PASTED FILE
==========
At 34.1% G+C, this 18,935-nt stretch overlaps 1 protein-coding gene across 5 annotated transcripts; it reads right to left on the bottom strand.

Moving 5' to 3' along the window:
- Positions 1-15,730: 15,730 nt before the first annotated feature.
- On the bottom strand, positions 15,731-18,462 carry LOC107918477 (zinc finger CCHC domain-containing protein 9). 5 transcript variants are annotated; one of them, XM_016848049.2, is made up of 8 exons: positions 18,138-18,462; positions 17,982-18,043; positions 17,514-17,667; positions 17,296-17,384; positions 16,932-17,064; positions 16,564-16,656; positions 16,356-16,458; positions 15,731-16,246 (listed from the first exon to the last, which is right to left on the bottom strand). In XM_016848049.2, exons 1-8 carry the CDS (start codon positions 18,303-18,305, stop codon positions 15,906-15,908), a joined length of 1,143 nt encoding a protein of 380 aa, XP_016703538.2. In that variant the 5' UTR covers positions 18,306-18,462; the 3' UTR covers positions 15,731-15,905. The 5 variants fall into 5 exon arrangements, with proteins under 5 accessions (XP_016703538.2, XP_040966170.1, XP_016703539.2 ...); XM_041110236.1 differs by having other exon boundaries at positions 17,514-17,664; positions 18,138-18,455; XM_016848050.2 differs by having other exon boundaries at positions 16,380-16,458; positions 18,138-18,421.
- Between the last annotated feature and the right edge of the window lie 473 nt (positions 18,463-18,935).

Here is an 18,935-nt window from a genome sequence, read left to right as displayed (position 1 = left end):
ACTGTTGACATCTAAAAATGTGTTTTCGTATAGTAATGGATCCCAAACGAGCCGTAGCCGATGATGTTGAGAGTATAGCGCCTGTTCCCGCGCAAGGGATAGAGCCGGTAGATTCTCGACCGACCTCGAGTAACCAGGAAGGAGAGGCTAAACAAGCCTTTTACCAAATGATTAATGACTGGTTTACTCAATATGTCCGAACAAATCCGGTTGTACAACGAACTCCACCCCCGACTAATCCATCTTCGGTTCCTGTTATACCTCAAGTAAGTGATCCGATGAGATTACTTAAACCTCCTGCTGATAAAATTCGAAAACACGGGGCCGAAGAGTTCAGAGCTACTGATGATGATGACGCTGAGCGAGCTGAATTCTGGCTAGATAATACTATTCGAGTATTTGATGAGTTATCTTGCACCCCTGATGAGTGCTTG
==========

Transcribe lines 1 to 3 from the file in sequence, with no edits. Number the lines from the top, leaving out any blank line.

At 34.1% G+C, this 18,935-nt stretch overlaps 1 protein-coding gene across 5 annotated transcripts; it reads right to left on the bottom strand.

Moving 5' to 3' along the window:
- Positions 1-15,730: 15,730 nt before the first annotated feature.